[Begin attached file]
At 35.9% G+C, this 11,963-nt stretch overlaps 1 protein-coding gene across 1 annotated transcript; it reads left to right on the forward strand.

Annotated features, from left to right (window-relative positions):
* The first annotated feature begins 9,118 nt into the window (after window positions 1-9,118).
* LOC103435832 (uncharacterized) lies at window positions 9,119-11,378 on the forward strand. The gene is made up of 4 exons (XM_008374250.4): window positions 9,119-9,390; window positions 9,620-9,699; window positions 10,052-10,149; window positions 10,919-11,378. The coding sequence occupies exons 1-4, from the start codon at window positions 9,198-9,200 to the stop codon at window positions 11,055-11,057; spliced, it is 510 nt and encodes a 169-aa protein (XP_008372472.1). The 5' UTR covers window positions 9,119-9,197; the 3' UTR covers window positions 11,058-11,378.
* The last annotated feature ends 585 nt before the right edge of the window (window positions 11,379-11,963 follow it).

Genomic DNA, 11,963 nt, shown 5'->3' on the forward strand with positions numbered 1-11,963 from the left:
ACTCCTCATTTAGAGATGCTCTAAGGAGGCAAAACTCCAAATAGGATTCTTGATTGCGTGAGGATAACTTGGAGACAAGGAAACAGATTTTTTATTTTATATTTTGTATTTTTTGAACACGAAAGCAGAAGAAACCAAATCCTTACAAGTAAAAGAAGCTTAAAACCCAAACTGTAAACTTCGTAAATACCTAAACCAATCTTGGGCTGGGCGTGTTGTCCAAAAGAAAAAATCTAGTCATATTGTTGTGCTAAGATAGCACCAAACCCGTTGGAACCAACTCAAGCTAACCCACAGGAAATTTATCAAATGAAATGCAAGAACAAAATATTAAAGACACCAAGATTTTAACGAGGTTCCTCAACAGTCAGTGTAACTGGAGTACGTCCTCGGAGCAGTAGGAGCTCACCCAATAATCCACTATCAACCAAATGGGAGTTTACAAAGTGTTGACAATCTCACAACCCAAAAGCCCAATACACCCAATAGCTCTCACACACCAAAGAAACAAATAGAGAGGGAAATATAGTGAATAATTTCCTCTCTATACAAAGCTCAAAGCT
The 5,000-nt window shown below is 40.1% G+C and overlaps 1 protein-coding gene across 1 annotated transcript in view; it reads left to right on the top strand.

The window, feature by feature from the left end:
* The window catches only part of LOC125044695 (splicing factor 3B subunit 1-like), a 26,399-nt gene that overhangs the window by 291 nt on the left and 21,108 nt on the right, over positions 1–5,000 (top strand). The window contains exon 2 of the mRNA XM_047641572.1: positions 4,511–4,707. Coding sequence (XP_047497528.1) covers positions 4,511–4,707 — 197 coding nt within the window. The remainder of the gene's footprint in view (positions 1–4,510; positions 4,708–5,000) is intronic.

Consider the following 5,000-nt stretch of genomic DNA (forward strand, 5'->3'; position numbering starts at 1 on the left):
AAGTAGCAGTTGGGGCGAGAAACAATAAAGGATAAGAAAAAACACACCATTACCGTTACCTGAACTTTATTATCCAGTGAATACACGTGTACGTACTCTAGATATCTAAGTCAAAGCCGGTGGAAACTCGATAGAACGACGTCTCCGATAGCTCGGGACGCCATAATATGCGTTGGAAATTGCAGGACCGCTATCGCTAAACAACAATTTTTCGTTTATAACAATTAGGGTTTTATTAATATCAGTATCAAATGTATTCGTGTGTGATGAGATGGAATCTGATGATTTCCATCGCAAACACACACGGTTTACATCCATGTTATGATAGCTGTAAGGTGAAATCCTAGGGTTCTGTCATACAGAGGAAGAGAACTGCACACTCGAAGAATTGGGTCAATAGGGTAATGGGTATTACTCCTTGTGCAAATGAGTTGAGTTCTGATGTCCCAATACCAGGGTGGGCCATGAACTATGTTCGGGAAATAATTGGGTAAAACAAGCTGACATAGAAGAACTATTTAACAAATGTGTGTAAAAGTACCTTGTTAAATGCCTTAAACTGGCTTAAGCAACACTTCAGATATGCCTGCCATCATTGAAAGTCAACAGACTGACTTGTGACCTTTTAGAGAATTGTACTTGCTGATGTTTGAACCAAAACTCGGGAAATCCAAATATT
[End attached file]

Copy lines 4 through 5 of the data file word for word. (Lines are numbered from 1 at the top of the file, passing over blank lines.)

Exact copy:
* LOC103435832 (uncharacterized) lies at window positions 9,119-11,378 on the forward strand. The gene is made up of 4 exons (XM_008374250.4): window positions 9,119-9,390; window positions 9,620-9,699; window positions 10,052-10,149; window positions 10,919-11,378. The coding sequence occupies exons 1-4, from the start codon at window positions 9,198-9,200 to the stop codon at window positions 11,055-11,057; spliced, it is 510 nt and encodes a 169-aa protein (XP_008372472.1). The 5' UTR covers window positions 9,119-9,197; the 3' UTR covers window positions 11,058-11,378.
* The last annotated feature ends 585 nt before the right edge of the window (window positions 11,379-11,963 follow it).